According to Tesco boss Ken Murphy, it has seen some disruption to food supplies in Northern Ireland since trading arrangements with the EU changed on 1 January. "We see this as a challenge at the moment, but not a crisis," he said, adding that the retailer was working closely with government on both sides of the Irish Sea to "smooth the flow".
Since 31 December, Northern Ireland is the only part of the UK that has stayed in the EU's single market for goods. Murphy said certain foodstuffs had faced supply chain disruption going into both Northern Ireland and the Republic of Ireland. "Ready meals have been the most affected as they have an eight-day shelf life so any wait is more likely to have an impact," he told the BBC. "Some processed meat and some citrus fruit has also been impacted, but it is important to stress that our availability in the Republic and Northern Ireland is strong and is very strong in the mainland UK."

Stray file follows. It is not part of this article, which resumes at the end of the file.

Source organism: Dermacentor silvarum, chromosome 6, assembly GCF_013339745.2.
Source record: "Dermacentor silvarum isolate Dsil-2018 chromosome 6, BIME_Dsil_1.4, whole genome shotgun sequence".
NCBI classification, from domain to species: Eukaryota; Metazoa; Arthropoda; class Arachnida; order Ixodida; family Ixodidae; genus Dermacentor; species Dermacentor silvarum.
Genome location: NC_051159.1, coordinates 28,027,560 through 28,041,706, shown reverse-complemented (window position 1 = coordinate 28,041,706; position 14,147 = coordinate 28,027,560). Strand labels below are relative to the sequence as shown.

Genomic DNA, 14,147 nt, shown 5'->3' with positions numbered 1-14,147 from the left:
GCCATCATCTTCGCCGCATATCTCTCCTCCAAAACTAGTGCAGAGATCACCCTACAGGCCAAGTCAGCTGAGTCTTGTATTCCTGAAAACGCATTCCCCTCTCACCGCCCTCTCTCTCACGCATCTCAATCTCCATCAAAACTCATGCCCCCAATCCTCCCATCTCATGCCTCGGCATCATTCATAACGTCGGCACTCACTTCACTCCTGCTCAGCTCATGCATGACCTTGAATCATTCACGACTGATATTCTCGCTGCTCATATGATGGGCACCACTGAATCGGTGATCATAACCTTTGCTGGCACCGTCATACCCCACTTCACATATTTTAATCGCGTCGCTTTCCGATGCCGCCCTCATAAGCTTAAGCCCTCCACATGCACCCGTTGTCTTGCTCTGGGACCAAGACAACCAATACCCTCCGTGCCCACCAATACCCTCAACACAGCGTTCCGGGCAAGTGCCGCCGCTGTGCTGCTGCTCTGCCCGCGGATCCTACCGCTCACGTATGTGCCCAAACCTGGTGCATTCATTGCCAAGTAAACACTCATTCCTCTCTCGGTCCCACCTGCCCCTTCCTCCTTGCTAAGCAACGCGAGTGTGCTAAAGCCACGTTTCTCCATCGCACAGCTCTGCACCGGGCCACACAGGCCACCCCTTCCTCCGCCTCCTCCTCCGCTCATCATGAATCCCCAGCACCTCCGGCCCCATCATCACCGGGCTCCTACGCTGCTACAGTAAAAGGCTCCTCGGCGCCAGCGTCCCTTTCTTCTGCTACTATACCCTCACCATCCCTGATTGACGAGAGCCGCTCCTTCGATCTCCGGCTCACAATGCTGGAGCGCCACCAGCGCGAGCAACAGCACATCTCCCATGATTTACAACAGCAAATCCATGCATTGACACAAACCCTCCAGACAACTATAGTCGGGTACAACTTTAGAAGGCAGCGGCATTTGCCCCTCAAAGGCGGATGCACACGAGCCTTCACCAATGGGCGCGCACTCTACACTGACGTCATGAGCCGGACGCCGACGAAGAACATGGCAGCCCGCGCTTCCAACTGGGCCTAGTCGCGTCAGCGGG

Last week, all the major grocers wrote to Cabinet Office Minister Michael Gove asking him to take urgent action. But Tesco said its "comprehensive preparations and... strong relationships with suppliers" had allowed it to maintain strong levels of availability during the Brexit transition period.